In the process of converting my 8.8 axle to disc brakes, I noticed the E-brake/parking brake shoes were in terrible condition. Both sides had cracks, and one completely fell off its backing when I removed the rotor. So, since I was converting the brakes, I figured it would be a great time to replace the E-brake shores.
Looking at the pics below, you will notice I cheated a bit. I changed the shoes out while the axle shafts were removed, which is infinitely easier than with them in place. Not only that, but you will see the axle is not even under a Jeep yet (e-brake cable not attached) and the rotors and calipers are removed. I would imagine this job is considerably more difficult to do while the rearend is under the Jeep and with all the components still in place, but this is one lesson I haven't learned yet.
You will also notice that my brake orientation is not what you would find in a mounted axle. In a mounted axle, the springs would be horizontal across the assembly, with the spring pair at the bottom and the adjuster at the top. Because my work was done with the pinion hanging straight down, my springs appear vertical. Regardless, the procedure is the same.
Nevertheless, here is a step-by-step guide of how I changed the shoes:
Here are a couple of pics with the old shoes in place...
Now, there are a couple of different ways to start, but I'll give you what I think is the easiest way.
Looking at the assembly in my pics, you will see two springs running vertically on the right hand side (one outside the shoe assembly and one behind), and one spring running parallel with the adjuster. This particular spring, we'll call it the adjuster spring, seats in the notches of the star bolt on the adjuster to prevent it from turning. Start by removing the adjuster spring, then remove the outside longer spring. The longer spring is a bit of a pain the remove, so be careful! I used a pair of needle nose pliers, and I'm sure they make a tool that's better suited for the job.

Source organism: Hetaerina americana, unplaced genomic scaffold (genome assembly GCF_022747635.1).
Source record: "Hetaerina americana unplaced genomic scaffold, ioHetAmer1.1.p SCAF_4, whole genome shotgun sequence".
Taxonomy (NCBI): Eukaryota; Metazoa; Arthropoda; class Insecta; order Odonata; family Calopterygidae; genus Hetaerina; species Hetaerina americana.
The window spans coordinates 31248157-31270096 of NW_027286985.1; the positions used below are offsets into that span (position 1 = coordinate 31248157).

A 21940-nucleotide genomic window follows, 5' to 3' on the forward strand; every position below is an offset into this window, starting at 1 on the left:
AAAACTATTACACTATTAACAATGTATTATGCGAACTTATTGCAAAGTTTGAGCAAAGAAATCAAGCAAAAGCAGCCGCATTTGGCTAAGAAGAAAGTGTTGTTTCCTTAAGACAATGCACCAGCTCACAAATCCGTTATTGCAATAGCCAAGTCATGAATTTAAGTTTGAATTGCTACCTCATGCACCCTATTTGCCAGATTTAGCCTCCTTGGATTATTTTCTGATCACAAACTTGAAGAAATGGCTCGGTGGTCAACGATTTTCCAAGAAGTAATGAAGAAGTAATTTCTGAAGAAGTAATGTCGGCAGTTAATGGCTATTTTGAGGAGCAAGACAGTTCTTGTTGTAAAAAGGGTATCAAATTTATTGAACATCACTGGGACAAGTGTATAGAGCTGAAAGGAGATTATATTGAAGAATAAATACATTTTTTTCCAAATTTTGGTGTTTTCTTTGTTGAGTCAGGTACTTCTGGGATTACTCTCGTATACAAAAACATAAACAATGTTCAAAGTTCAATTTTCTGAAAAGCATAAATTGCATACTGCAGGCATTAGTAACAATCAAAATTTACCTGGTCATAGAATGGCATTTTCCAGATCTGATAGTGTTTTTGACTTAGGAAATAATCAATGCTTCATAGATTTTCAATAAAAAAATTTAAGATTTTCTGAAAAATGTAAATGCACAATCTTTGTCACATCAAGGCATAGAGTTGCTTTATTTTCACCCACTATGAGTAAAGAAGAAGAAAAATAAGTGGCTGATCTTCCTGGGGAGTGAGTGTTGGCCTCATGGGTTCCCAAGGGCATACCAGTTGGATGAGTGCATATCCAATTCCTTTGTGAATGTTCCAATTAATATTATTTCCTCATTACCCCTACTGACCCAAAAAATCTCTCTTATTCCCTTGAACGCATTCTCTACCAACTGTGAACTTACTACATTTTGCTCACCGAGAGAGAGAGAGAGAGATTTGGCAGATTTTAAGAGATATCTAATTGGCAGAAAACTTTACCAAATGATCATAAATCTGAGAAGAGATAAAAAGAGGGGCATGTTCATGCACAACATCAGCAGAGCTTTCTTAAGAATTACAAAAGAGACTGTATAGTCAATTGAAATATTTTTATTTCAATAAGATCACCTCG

Here are the two springs removed:
Once these springs are removed, you will have to remove the clips holding the shoes in place to the backing plate. You can see these in the pic above, located roughly at the 7 & 11 o'clock positions. Here's a closeup:
To remove the clip, simply squeeze the tab in and slide the clip over. It will pop off the stud holding it to the backing plate. It will come apart into two pieces, the clip itself and the stud.
The stud will simply push through the backing plate, just be careful not to lose it!
With both the studs and clips removed, you can now remove the adjuster. To do this, simply pull the two shoe halves apart, and the adjuster can be pulled out. The two halves will the collapse down, so be careful not to pinch yourself. Here's what you should have with the adjuster now removed and the clips/studs out:
Slide the two halves towards one another as closely in as possible, and you will be able to work the opposing sides off the e-brake cable arm assembly, which extends in through the backing plate. Its simply grooved/notched in place, but it can be difficult at times. Once off, the two halves will only be connected via the one lonely spring, so go ahead and remove the spring.
Here's what you end up with:
Here's what my old shoes looked like...
...and a new $20 replacement set from Advance!
Of course, reinstallation is basically everything in reverse, but we'll go through that as well.
Go ahead and assemble the two halves by attaching the spring to the back portion of the shoe assembly.
The ends nearest the spring fit in with the actuating assembly, and you will have to do some manipulating to get it back in place. Once in, it will look like this:
Pull the sides apart, and remount the adjuster.
Now, line up the holes for the studs which hold the shoes to the backing plate, and slide the studs in place. Here's the easiest way I found to pop the clip back over the stud, just use a pair of needle nose pliers:
Do this for both halves, and you can then replace the other longer spring. Don't attach the adjuster spring yet, as you may need to adjust the brakes to accommodate the new shoes. At this point, you should have the studs/clips in place, the two inner and outer springs attached, and the adjuster in place between the two shoes. Now that you are at this point, center the assembly as best as you can in the backing plate. Next, try and slide on the rotor. This will let you know if the assembly is centered, and if not, you can move it around as needed. If you can't seem to get it centered enough, you may have to loosen up the adjuster to account for the new shoes (which is what I had to do).
Once the rotors will slide over the shoes without contact, you should be good to go. Install the adjuster spring, reassemble rotors, tires, etc, and see how the brake holds up in real word conditions.
If I missed anything, or if there is an easier way of doing things, please let me know. This is the fist set of shoes I have ever changed, and it was not as difficult as I had imagined.
Hope this helps!